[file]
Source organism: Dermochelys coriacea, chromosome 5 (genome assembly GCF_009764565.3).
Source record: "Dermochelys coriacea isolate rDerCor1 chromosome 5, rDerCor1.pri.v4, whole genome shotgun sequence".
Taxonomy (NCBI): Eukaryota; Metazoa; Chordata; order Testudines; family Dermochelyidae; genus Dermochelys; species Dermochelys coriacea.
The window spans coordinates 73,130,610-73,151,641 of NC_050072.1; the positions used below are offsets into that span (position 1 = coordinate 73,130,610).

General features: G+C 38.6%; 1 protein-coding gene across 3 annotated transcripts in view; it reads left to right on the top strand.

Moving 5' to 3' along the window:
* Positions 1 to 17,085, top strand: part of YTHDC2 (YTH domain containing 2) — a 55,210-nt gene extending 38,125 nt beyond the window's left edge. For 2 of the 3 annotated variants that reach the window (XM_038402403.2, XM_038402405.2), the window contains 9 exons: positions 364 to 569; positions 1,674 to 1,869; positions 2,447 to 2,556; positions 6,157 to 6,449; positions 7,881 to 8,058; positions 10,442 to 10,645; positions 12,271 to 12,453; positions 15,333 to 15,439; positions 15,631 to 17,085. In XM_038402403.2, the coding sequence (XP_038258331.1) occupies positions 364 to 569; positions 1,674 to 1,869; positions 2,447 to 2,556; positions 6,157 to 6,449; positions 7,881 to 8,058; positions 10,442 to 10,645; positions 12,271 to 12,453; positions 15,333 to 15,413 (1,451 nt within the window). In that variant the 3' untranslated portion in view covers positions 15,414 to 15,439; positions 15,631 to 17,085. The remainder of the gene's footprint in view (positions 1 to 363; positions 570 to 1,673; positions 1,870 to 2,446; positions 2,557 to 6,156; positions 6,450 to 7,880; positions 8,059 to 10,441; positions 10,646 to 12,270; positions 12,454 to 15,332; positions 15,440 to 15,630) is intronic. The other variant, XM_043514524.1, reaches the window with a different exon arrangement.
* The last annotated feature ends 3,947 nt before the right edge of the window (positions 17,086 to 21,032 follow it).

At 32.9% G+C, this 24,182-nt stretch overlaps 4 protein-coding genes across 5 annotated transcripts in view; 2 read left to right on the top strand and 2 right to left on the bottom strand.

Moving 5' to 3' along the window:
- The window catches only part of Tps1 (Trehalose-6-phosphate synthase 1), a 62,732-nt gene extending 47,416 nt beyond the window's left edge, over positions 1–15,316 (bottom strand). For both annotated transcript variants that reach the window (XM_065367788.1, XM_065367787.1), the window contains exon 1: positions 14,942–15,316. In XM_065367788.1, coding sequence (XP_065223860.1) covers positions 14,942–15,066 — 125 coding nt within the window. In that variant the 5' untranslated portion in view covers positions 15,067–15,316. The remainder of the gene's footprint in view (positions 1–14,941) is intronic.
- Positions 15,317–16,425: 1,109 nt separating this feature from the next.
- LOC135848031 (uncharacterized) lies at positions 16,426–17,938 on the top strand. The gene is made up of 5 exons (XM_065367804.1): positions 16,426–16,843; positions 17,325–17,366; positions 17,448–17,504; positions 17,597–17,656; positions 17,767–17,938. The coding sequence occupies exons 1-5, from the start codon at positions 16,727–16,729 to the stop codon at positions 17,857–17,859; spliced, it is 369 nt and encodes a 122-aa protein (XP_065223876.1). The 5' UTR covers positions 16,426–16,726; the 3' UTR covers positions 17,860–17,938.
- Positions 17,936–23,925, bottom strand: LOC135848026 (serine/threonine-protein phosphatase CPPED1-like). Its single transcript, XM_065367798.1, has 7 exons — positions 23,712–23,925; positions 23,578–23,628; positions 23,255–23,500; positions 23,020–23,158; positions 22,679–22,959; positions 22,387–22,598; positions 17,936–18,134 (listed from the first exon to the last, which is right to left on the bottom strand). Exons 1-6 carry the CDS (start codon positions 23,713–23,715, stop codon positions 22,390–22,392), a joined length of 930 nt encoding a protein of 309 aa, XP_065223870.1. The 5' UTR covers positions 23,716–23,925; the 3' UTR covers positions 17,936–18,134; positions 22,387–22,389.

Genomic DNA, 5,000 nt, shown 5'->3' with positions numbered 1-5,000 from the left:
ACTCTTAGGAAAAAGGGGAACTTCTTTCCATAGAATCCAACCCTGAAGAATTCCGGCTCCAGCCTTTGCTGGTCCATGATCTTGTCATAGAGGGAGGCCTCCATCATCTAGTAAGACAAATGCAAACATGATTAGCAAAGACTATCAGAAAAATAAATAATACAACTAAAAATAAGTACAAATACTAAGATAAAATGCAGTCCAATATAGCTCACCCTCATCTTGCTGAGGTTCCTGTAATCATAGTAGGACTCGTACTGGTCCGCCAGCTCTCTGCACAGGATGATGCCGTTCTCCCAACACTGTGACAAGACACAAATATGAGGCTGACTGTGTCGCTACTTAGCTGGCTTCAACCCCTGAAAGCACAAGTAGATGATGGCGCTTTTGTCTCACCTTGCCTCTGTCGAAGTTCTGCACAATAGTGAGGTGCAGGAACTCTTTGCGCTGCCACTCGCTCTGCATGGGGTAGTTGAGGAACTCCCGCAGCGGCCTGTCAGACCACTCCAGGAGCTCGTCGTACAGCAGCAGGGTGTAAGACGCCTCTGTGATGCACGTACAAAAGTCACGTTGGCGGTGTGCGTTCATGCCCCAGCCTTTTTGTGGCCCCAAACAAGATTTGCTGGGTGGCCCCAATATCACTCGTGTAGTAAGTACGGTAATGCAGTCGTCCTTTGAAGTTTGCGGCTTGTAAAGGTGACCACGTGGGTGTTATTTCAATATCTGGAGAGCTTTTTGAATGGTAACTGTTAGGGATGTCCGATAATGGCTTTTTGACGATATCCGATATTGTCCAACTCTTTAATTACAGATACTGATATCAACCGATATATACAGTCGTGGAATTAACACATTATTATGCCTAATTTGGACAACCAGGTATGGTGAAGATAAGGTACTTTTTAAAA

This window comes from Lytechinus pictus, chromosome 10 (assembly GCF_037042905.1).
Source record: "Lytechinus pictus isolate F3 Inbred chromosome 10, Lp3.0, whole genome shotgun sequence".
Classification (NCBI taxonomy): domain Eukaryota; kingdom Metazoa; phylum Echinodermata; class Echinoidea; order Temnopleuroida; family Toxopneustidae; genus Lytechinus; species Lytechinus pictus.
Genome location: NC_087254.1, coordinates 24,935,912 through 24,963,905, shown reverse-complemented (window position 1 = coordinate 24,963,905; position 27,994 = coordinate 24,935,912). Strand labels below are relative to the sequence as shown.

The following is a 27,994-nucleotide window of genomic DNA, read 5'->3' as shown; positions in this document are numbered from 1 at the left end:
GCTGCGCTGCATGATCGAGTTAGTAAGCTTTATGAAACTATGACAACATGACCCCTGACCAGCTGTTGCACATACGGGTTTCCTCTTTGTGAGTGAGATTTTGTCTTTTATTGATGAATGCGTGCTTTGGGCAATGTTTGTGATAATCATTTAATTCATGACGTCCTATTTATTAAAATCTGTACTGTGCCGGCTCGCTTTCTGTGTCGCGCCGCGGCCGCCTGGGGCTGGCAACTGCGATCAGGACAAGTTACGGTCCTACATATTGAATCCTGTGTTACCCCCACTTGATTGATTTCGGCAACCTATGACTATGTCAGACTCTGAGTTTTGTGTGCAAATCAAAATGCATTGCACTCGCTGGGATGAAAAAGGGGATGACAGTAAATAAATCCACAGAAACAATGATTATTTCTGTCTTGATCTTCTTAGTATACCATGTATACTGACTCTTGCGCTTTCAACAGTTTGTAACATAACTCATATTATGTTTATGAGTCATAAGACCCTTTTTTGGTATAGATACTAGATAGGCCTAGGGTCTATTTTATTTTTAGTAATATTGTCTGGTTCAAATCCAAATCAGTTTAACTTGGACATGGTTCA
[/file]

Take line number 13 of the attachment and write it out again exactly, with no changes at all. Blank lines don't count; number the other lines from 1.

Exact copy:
- LOC135848031 (uncharacterized) lies at positions 16,426–17,938 on the top strand. The gene is made up of 5 exons (XM_065367804.1): positions 16,426–16,843; positions 17,325–17,366; positions 17,448–17,504; positions 17,597–17,656; positions 17,767–17,938. The coding sequence occupies exons 1-5, from the start codon at positions 16,727–16,729 to the stop codon at positions 17,857–17,859; spliced, it is 369 nt and encodes a 122-aa protein (XP_065223876.1). The 5' UTR covers positions 16,426–16,726; the 3' UTR covers positions 17,860–17,938.